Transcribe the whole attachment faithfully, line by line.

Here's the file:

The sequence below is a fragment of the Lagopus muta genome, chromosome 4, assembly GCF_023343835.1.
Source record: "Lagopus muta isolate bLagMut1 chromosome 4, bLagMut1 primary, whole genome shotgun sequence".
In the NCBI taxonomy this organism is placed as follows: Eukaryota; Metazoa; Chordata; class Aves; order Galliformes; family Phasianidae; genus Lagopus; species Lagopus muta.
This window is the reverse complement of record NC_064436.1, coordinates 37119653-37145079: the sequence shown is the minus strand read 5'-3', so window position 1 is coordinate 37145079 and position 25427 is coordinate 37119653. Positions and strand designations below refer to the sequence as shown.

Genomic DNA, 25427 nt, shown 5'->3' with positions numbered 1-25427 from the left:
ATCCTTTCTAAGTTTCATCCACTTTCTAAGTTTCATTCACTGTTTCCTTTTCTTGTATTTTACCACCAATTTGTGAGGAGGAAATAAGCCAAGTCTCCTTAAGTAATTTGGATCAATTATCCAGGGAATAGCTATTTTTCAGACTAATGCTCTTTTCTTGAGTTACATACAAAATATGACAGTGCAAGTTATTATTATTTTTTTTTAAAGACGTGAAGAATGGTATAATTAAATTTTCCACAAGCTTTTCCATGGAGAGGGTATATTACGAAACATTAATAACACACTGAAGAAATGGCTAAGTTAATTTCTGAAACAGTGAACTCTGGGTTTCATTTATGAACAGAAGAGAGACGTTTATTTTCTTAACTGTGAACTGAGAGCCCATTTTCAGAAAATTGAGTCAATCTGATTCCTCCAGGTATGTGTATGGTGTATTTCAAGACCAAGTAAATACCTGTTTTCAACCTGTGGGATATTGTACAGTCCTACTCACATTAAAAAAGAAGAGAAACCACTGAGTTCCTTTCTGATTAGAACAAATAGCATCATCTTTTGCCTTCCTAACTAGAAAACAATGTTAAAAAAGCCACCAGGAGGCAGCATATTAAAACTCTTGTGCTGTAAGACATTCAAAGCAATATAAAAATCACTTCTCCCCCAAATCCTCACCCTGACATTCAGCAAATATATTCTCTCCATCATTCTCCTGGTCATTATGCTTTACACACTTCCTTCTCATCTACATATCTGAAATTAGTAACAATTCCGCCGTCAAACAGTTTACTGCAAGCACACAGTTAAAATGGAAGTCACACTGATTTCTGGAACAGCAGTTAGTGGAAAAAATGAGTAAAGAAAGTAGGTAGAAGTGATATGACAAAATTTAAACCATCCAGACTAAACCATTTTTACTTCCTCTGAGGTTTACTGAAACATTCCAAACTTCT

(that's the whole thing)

The sequence below is a fragment of the Lagopus muta genome, chromosome 4, assembly GCF_023343835.1.
Source record: "Lagopus muta isolate bLagMut1 chromosome 4, bLagMut1 primary, whole genome shotgun sequence".
In the NCBI taxonomy this organism is placed as follows: Eukaryota; Metazoa; Chordata; class Aves; order Galliformes; family Phasianidae; genus Lagopus; species Lagopus muta.
This window is the reverse complement of record NC_064436.1, coordinates 37119653-37145079: the sequence shown is the minus strand read 5'-3', so window position 1 is coordinate 37145079 and position 25427 is coordinate 37119653. Positions and strand designations below refer to the sequence as shown.

Genomic DNA, 25427 nt, shown 5'->3' with positions numbered 1-25427 from the left:
ATCCTTTCTAAGTTTCATCCACTTTCTAAGTTTCATTCACTGTTTCCTTTTCTTGTATTTTACCACCAATTTGTGAGGAGGAAATAAGCCAAGTCTCCTTAAGTAATTTGGATCAATTATCCAGGGAATAGCTATTTTTCAGACTAATGCTCTTTTCTTGAGTTACATACAAAATATGACAGTGCAAGTTATTATTATTTTTTTTTAAAGACGTGAAGAATGGTATAATTAAATTTTCCACAAGCTTTTCCATGGAGAGGGTATATTACGAAACATTAATAACACACTGAAGAAATGGCTAAGTTAATTTCTGAAACAGTGAACTCTGGGTTTCATTTATGAACAGAAGAGAGACGTTTATTTTCTTAACTGTGAACTGAGAGCCCATTTTCAGAAAATTGAGTCAATCTGATTCCTCCAGGTATGTGTATGGTGTATTTCAAGACCAAGTAAATACCTGTTTTCAACCTGTGGGATATTGTACAGTCCTACTCACATTAAAAAAGAAGAGAAACCACTGAGTTCCTTTCTGATTAGAACAAATAGCATCATCTTTTGCCTTCCTAACTAGAAAACAATGTTAAAAAAGCCACCAGGAGGCAGCATATTAAAACTCTTGTGCTGTAAGACATTCAAAGCAATATAAAAATCACTTCTCCCCCAAATCCTCACCCTGACATTCAGCAAATATATTCTCTCCATCATTCTCCTGGTCATTATGCTTTACACACTTCCTTCTCATCTACATATCTGAAATTAGTAACAATTCCGCCGTCAAACAGTTTACTGCAAGCACACAGTTAAAATGGAAGTCACACTGATTTCTGGAACAGCAGTTAGTGGAAAAAATGAGTAAAGAAAGTAGGTAGAAGTGATATGACAAAATTTAAACCATCCAGACTAAACCATTTTTACTTCCTCTGAGGTTTACTGAAACATTCCAAACTTCT